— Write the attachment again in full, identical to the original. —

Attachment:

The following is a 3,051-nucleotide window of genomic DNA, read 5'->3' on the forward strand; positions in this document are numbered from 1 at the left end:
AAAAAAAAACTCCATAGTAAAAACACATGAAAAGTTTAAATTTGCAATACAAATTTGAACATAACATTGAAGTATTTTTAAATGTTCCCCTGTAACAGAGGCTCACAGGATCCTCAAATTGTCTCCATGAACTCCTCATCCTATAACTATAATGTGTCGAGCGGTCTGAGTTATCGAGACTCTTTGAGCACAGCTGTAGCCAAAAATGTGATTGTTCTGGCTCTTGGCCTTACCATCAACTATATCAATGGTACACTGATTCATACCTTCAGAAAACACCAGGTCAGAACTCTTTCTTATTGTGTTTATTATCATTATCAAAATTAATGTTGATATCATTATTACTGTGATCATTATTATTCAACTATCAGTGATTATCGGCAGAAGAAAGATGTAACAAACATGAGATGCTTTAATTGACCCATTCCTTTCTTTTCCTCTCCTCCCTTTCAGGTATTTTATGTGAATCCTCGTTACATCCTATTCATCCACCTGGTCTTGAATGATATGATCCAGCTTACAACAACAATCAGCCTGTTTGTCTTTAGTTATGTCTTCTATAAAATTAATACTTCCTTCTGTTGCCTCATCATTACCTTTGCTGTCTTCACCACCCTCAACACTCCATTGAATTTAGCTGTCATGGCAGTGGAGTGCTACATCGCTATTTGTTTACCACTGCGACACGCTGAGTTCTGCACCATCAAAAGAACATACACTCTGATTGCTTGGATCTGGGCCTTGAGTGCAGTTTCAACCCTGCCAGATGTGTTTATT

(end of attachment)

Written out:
The following is a 3,051-nucleotide window of genomic DNA, read 5'->3' on the forward strand; positions in this document are numbered from 1 at the left end:
AAAAAAAAACTCCATAGTAAAAACACATGAAAAGTTTAAATTTGCAATACAAATTTGAACATAACATTGAAGTATTTTTAAATGTTCCCCTGTAACAGAGGCTCACAGGATCCTCAAATTGTCTCCATGAACTCCTCATCCTATAACTATAATGTGTCGAGCGGTCTGAGTTATCGAGACTCTTTGAGCACAGCTGTAGCCAAAAATGTGATTGTTCTGGCTCTTGGCCTTACCATCAACTATATCAATGGTACACTGATTCATACCTTCAGAAAACACCAGGTCAGAACTCTTTCTTATTGTGTTTATTATCATTATCAAAATTAATGTTGATATCATTATTACTGTGATCATTATTATTCAACTATCAGTGATTATCGGCAGAAGAAAGATGTAACAAACATGAGATGCTTTAATTGACCCATTCCTTTCTTTTCCTCTCCTCCCTTTCAGGTATTTTATGTGAATCCTCGTTACATCCTATTCATCCACCTGGTCTTGAATGATATGATCCAGCTTACAACAACAATCAGCCTGTTTGTCTTTAGTTATGTCTTCTATAAAATTAATACTTCCTTCTGTTGCCTCATCATTACCTTTGCTGTCTTCACCACCCTCAACACTCCATTGAATTTAGCTGTCATGGCAGTGGAGTGCTACATCGCTATTTGTTTACCACTGCGACACGCTGAGTTCTGCACCATCAAAAGAACATACACTCTGATTGCTTGGATCTGGGCCTTGAGTGCAGTTTCAACCCTGCCAGATGTGTTTATT